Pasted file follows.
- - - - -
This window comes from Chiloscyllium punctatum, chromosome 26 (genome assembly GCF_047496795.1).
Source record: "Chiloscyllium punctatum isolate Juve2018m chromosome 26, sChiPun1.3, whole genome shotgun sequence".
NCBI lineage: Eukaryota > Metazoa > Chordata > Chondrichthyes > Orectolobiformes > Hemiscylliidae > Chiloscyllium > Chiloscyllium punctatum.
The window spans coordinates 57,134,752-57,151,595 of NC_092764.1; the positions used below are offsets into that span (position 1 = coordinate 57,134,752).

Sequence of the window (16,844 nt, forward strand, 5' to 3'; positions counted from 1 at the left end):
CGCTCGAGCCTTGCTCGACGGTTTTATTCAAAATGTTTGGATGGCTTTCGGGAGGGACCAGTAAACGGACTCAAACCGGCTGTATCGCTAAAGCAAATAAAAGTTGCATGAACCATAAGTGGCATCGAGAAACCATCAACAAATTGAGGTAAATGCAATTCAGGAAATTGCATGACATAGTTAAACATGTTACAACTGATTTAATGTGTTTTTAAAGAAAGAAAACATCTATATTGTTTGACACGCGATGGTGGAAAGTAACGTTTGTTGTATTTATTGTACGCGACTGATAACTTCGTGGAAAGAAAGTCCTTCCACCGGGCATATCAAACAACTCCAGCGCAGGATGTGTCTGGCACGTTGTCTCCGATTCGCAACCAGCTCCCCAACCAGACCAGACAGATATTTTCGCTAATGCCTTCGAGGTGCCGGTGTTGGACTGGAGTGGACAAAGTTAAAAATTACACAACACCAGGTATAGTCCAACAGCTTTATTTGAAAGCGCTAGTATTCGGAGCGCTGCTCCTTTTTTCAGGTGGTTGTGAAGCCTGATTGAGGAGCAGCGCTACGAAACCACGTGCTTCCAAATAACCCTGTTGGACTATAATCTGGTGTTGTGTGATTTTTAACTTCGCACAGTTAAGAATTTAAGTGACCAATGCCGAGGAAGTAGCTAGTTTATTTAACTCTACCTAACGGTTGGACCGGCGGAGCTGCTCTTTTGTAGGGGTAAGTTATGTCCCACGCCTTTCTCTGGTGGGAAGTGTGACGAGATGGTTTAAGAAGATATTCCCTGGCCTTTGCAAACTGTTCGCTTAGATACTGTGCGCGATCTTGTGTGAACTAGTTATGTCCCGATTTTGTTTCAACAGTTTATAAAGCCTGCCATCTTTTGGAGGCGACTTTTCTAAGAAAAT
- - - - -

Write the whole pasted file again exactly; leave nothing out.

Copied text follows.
This window comes from Chiloscyllium punctatum, chromosome 26 (genome assembly GCF_047496795.1).
Source record: "Chiloscyllium punctatum isolate Juve2018m chromosome 26, sChiPun1.3, whole genome shotgun sequence".
NCBI lineage: Eukaryota > Metazoa > Chordata > Chondrichthyes > Orectolobiformes > Hemiscylliidae > Chiloscyllium > Chiloscyllium punctatum.
The window spans coordinates 57,134,752-57,151,595 of NC_092764.1; the positions used below are offsets into that span (position 1 = coordinate 57,134,752).

Sequence of the window (16,844 nt, forward strand, 5' to 3'; positions counted from 1 at the left end):
CGCTCGAGCCTTGCTCGACGGTTTTATTCAAAATGTTTGGATGGCTTTCGGGAGGGACCAGTAAACGGACTCAAACCGGCTGTATCGCTAAAGCAAATAAAAGTTGCATGAACCATAAGTGGCATCGAGAAACCATCAACAAATTGAGGTAAATGCAATTCAGGAAATTGCATGACATAGTTAAACATGTTACAACTGATTTAATGTGTTTTTAAAGAAAGAAAACATCTATATTGTTTGACACGCGATGGTGGAAAGTAACGTTTGTTGTATTTATTGTACGCGACTGATAACTTCGTGGAAAGAAAGTCCTTCCACCGGGCATATCAAACAACTCCAGCGCAGGATGTGTCTGGCACGTTGTCTCCGATTCGCAACCAGCTCCCCAACCAGACCAGACAGATATTTTCGCTAATGCCTTCGAGGTGCCGGTGTTGGACTGGAGTGGACAAAGTTAAAAATTACACAACACCAGGTATAGTCCAACAGCTTTATTTGAAAGCGCTAGTATTCGGAGCGCTGCTCCTTTTTTCAGGTGGTTGTGAAGCCTGATTGAGGAGCAGCGCTACGAAACCACGTGCTTCCAAATAACCCTGTTGGACTATAATCTGGTGTTGTGTGATTTTTAACTTCGCACAGTTAAGAATTTAAGTGACCAATGCCGAGGAAGTAGCTAGTTTATTTAACTCTACCTAACGGTTGGACCGGCGGAGCTGCTCTTTTGTAGGGGTAAGTTATGTCCCACGCCTTTCTCTGGTGGGAAGTGTGACGAGATGGTTTAAGAAGATATTCCCTGGCCTTTGCAAACTGTTCGCTTAGATACTGTGCGCGATCTTGTGTGAACTAGTTATGTCCCGATTTTGTTTCAACAGTTTATAAAGCCTGCCATCTTTTGGAGGCGACTTTTCTAAGAAAAT